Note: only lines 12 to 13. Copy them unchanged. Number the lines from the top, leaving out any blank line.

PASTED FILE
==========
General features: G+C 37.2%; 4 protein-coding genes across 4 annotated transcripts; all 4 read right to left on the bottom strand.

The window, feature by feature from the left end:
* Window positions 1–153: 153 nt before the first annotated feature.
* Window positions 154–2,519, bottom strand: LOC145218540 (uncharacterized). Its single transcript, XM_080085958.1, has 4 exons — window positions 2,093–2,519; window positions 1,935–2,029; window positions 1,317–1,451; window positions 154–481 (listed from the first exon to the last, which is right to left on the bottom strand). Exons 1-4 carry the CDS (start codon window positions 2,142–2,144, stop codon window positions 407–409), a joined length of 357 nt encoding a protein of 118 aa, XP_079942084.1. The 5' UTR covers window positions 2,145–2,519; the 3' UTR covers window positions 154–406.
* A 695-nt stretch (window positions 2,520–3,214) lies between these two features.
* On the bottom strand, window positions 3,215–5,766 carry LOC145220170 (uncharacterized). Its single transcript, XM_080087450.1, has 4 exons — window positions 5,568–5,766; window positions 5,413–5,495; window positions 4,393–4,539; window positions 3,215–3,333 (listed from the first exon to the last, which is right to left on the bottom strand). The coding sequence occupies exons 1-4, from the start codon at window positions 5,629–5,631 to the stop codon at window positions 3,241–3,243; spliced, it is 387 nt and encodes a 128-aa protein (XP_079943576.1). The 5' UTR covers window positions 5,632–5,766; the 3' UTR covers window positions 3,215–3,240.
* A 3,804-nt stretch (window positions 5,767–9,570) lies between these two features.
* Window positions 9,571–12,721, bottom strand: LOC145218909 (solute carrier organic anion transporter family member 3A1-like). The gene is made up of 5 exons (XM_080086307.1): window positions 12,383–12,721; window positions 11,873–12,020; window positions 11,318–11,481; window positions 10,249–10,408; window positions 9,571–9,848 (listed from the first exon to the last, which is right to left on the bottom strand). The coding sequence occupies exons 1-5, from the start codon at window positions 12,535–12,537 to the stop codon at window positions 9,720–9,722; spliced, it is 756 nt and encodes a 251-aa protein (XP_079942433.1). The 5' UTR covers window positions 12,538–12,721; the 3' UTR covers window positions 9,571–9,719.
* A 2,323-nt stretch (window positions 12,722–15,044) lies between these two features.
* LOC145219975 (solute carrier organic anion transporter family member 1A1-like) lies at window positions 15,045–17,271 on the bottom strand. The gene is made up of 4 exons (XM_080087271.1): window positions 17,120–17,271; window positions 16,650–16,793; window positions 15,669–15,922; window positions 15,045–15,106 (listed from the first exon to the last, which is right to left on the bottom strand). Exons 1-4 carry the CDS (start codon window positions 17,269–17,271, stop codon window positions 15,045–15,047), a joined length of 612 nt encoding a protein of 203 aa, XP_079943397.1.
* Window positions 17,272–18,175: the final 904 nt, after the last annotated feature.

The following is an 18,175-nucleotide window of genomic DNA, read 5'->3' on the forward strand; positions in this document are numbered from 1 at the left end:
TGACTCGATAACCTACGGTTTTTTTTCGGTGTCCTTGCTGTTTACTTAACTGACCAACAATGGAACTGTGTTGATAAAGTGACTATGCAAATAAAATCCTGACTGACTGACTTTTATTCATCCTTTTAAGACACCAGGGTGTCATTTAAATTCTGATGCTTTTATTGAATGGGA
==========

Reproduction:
The following is an 18,175-nucleotide window of genomic DNA, read 5'->3' on the forward strand; positions in this document are numbered from 1 at the left end:
TGACTCGATAACCTACGGTTTTTTTTCGGTGTCCTTGCTGTTTACTTAACTGACCAACAATGGAACTGTGTTGATAAAGTGACTATGCAAATAAAATCCTGACTGACTGACTTTTATTCATCCTTTTAAGACACCAGGGTGTCATTTAAATTCTGATGCTTTTATTGAATGGGA